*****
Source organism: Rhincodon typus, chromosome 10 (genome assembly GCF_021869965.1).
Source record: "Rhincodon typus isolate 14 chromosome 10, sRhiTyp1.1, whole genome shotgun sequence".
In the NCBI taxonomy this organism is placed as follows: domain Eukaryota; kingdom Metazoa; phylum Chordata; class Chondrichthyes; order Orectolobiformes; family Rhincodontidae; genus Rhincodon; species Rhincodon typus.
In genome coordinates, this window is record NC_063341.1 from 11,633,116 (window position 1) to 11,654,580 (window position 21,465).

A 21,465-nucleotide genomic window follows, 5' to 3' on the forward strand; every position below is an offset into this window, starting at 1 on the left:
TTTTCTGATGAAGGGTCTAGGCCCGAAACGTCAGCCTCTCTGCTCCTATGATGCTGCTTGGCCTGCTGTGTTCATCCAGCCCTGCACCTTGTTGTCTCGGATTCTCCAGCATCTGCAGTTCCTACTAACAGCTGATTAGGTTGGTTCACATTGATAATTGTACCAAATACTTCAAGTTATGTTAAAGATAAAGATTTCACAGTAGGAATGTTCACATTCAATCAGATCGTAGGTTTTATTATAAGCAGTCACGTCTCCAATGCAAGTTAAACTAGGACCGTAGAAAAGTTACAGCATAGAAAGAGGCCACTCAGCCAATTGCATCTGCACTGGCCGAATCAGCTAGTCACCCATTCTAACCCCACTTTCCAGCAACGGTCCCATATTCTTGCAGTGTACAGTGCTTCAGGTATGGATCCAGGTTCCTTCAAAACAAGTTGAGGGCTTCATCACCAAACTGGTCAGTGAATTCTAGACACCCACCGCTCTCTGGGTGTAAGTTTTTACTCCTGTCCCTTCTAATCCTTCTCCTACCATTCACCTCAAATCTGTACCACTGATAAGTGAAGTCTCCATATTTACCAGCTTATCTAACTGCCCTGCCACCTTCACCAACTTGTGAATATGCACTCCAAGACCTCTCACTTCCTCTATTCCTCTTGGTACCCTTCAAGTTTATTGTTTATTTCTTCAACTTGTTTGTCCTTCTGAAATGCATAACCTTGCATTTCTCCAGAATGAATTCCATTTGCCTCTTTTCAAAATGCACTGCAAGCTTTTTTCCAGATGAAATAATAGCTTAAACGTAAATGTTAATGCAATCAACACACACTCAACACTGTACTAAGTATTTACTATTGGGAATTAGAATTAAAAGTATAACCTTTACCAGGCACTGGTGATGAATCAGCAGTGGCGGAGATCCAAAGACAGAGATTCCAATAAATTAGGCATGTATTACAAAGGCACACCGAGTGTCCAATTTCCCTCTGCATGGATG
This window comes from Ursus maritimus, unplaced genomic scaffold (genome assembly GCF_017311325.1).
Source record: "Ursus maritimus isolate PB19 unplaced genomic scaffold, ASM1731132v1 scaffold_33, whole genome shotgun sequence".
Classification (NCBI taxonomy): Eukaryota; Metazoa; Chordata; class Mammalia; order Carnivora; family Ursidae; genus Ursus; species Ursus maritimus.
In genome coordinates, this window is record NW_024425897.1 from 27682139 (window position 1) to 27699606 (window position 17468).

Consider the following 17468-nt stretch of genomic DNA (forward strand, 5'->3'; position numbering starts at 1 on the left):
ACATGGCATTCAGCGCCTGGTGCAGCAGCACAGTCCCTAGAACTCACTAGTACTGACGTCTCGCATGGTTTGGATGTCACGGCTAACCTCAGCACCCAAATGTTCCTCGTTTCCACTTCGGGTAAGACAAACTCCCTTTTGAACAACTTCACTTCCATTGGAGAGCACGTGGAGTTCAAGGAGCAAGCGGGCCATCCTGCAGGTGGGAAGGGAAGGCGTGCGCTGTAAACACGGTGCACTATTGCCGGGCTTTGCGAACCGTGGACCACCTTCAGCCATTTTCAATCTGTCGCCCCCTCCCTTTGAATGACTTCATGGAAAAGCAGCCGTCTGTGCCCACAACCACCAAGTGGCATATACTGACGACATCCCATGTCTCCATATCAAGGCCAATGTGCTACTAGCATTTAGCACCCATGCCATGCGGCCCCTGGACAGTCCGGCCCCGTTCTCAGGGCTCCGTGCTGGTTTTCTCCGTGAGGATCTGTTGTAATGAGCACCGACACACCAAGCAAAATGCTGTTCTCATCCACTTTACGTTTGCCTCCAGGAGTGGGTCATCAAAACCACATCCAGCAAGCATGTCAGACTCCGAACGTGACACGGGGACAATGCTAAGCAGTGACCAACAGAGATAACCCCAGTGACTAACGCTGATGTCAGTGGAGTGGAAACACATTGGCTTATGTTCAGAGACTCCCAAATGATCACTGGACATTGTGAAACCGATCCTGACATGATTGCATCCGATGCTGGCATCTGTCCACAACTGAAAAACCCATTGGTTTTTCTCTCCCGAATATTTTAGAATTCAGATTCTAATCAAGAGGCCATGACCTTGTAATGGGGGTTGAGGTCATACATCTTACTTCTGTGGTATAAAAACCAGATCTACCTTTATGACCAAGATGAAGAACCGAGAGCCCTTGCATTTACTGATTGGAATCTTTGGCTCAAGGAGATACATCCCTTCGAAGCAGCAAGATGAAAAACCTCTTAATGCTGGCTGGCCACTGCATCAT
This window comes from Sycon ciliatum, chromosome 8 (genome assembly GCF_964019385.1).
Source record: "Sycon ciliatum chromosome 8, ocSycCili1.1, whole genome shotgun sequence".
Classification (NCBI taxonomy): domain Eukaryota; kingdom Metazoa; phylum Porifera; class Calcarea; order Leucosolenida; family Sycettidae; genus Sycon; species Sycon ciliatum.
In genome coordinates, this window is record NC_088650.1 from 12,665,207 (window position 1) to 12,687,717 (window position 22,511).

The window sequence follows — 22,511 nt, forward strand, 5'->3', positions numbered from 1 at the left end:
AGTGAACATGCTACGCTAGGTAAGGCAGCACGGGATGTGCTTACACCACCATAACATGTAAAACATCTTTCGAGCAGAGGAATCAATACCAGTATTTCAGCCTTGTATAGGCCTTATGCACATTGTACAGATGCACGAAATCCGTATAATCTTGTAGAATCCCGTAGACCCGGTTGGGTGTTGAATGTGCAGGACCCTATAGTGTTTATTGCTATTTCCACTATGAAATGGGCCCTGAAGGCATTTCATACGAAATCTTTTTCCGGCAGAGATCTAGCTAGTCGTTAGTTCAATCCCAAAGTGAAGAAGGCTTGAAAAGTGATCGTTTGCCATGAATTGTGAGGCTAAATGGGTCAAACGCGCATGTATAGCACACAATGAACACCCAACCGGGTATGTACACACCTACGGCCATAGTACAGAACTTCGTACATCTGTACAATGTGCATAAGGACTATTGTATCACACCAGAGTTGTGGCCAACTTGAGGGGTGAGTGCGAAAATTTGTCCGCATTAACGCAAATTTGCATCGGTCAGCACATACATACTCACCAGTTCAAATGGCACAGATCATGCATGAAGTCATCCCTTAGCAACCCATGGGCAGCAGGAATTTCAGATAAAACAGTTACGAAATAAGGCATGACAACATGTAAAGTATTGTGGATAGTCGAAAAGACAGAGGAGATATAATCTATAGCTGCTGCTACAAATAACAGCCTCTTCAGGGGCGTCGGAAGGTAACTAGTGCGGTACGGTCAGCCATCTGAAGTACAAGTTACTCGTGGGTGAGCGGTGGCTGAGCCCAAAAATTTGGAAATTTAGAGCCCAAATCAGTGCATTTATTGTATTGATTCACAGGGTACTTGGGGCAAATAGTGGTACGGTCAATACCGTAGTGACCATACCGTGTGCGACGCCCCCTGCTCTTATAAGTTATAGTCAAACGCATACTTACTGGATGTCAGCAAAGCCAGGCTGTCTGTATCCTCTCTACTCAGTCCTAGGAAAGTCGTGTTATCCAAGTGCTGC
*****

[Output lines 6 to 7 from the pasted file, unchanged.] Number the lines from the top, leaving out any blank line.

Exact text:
TTTTCTGATGAAGGGTCTAGGCCCGAAACGTCAGCCTCTCTGCTCCTATGATGCTGCTTGGCCTGCTGTGTTCATCCAGCCCTGCACCTTGTTGTCTCGGATTCTCCAGCATCTGCAGTTCCTACTAACAGCTGATTAGGTTGGTTCACATTGATAATTGTACCAAATACTTCAAGTTATGTTAAAGATAAAGATTTCACAGTAGGAATGTTCACATTCAATCAGATCGTAGGTTTTATTATAAGCAGTCACGTCTCCAATGCAAGTTAAACTAGGACCGTAGAAAAGTTACAGCATAGAAAGAGGCCACTCAGCCAATTGCATCTGCACTGGCCGAATCAGCTAGTCACCCATTCTAACCCCACTTTCCAGCAACGGTCCCATATTCTTGCAGTGTACAGTGCTTCAGGTATGGATCCAGGTTCCTTCAAAACAAGTTGAGGGCTTCATCACCAAACTGGTCAGTGAATTCTAGACACCCACCGCTCTCTGGGTGTAAGTTTTTACTCCTGTCCCTTCTAATCCTTCTCCTACCATTCACCTCAAATCTGTACCACTGATAAGTGAAGTCTCCATATTTACCAGCTTATCTAACTGCCCTGCCACCTTCACCAACTTGTGAATATGCACTCCAAGACCTCTCACTTCCTCTATTCCTCTTGGTACCCTTCAAGTTTATTGTTTATTTCTTCAACTTGTTTGTCCTTCTGAAATGCATAACCTTGCATTTCTCCAGAATGAATTCCATTTGCCTCTTTTCAAAATGCACTGCAAGCTTTTTTCCAGATGAAATAATAGCTTAAACGTAAATGTTAATGCAATCAACACACACTCAACACTGTACTAAGTATTTACTATTGGGAATTAGAATTAAAAGTATAACCTTTACCAGGCACTGGTGATGAATCAGCAGTGGCGGAGATCCAAAGACAGAGATTCCAATAAATTAGGCATGTATTACAAAGGCACACCGAGTGTCCAATTTCCCTCTGCATGGATG
This window comes from Ursus maritimus, unplaced genomic scaffold (genome assembly GCF_017311325.1).